Video games without an easy difficulty are elitist – Reader’s Feature

Video games without an easy difficulty are elitist – Reader’s Feature

A reader argues that optional difficultly levels are essential for all games, in order to make video games accessible for everyone.

A regular issue that has been raised recently, is game difficulty and in particular in games such as the Dark Souls trilogy. I have put my five pennies worth in on the subject before. In summary, I have tried them, found them too difficult and given up on them. They are just too hard for my skill level.

A small disclaimer in this is, I am diagnosed with Asperger’s Syndrome, which does affect my ability to persevere and my levels of patience. A final point is I am now 49 and have the reactions of a stunned slug, wear glasses that resemble pint pots, and have fingers like sausages! Maybe a slight exaggeration but it isn’t easy being me.

One argument, from reader Craster, piqued my interest in particular, with the line ‘this argument shows how little respect most people have for video games as art’ in regard to game difficulty. This argument I disagree with. In 2013, British artist Tracey Emin was awarded the CBE. At the ceremony she is quoted as saying, ‘art is for everybody and not just the elite’. This is not a new sentiment and has been stated by a number of artists of all forms of art over the years. And this quote will form the basis for my argument.

I will never be able to own a piece of artwork form the aforementioned artist. Her work sells for millions of pounds. Only a select handful of individuals will ever own a piece of her artwork. Referring to her quote it would appear that her art is for the elite. However, this is not the case. I can have access to her work in many different ways and forms. I can go to a gallery and view her work. I can look at her work online and in books. I can buy prints and photographs of her work and display them in my own home. Her art is available to anyone and not just the elite.

Another good media to look at is film and TV shows. Many of these are made and produced in the English language. The most popular films of all time are in English. This would alienate a huge section of society unable to enjoy the art these directors and producers have created. They don’t expect a German national to learn English, they provide access to the film through subtitles or dubbing. This opens up the art of film to all and not just those that can speak several languages.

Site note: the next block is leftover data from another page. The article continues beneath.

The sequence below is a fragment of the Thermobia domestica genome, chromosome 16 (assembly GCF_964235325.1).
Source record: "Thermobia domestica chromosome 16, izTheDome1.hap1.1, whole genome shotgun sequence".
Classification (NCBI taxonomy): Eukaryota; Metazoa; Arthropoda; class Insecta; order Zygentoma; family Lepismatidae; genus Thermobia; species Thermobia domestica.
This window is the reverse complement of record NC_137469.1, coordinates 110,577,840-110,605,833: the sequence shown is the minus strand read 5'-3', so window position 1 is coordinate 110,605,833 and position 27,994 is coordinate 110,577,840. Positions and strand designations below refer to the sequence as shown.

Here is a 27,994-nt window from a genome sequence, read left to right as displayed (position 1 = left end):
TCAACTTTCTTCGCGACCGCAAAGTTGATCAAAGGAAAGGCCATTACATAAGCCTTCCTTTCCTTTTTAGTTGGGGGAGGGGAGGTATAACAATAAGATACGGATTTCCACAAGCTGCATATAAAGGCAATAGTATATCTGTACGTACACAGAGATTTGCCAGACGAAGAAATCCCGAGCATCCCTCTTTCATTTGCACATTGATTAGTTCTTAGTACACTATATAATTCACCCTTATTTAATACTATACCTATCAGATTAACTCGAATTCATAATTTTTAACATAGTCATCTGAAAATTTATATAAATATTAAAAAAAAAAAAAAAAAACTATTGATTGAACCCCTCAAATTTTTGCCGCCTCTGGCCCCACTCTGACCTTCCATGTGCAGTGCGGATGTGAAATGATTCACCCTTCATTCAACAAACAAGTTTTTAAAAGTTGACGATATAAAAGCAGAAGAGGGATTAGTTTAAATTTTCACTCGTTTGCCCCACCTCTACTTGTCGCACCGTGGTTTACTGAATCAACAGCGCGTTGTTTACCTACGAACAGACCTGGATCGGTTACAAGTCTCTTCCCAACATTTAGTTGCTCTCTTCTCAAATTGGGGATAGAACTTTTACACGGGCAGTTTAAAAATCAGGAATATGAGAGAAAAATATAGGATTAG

My final point concerns books. The Harry Potter series of books has sold more than 500 million copies worldwide. They have been translated into 80 languages. This number continues to increase as more languages are added, giving more access to the art of writing and storytelling to more people around the globe. It also goes the other way with books being translated into English, such as the Bible or War and Peace. Access for all.

I might not get what the artist is trying to achieve, the nuances the artist is trying to convey in their artwork, but I don’t have to, I can digest it in my own way. I have no idea what Picasso is doing in his artwork but it doesn’t stop me enjoying it in my own way.

How does this fit into video games? Many people state that video games are an art. I too have that belief, but do I have access to this art form in all its guises? No, I don’t. There are a number of games which have locked access behind a difficulty wall. I will never have the full scope to experience these games due to my inabilities, that artwork is for the elite players. By including a difficulty setting for those less skilful opens the art to all and not just the elite.

Microsoft have recognised this point by introducing the adaptive controller to allow those people who cannot use a regular controller. This allows for people who have been locked out of the art of gaming by giving them the tools to overcome the difficulties faced. I can’t find any details of how many it has sold but the very fact they developed it shows a desire to open gaming up to everybody and not just the able bodied. This is access for all.

My closing statement on this matter is gaming should give players the option to set their own difficulty setting. It doesn’t have to detract from the game or the experience the developer is trying to portray. There are plenty of tools available to them to encourage players. Maybe don’t give an Achievement or Trophy for completion unless you complete the game on the developer’s desired difficulty. We shouldn’t be making gaming only for those with the best skills. To quote Sony, ‘play has no limits’.

By reader Dirtystopout

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